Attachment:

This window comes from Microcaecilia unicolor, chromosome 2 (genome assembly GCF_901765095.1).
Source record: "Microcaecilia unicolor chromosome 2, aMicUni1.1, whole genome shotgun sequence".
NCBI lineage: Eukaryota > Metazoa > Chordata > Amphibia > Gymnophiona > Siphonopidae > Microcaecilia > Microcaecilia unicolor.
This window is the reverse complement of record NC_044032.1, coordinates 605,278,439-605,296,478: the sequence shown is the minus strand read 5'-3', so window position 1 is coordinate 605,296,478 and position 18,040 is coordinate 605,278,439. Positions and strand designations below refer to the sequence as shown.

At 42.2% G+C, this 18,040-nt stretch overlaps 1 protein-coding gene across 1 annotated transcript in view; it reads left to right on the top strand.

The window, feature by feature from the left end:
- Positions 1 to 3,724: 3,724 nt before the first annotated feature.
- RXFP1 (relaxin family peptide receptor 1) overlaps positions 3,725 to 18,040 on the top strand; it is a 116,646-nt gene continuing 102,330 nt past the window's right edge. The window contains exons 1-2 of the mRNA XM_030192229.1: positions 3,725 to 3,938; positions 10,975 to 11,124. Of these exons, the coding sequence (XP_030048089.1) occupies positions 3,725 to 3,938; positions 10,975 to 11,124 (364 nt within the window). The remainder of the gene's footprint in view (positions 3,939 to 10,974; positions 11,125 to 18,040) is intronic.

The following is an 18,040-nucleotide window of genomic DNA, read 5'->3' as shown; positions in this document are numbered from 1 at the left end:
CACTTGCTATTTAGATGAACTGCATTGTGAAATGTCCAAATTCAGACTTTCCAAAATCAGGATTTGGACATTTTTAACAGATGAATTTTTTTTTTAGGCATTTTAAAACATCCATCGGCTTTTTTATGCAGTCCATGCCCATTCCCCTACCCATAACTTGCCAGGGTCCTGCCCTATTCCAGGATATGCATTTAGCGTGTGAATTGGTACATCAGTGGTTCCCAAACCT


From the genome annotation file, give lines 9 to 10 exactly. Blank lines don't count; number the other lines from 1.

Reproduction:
The following is an 18,040-nucleotide window of genomic DNA, read 5'->3' as shown; positions in this document are numbered from 1 at the left end:
CACTTGCTATTTAGATGAACTGCATTGTGAAATGTCCAAATTCAGACTTTCCAAAATCAGGATTTGGACATTTTTAACAGATGAATTTTTTTTTTAGGCATTTTAAAACATCCATCGGCTTTTTTATGCAGTCCATGCCCATTCCCCTACCCATAACTTGCCAGGGTCCTGCCCTATTCCAGGATATGCATTTAGCGTGTGAATTGGTACATCAGTGGTTCCCAAACCT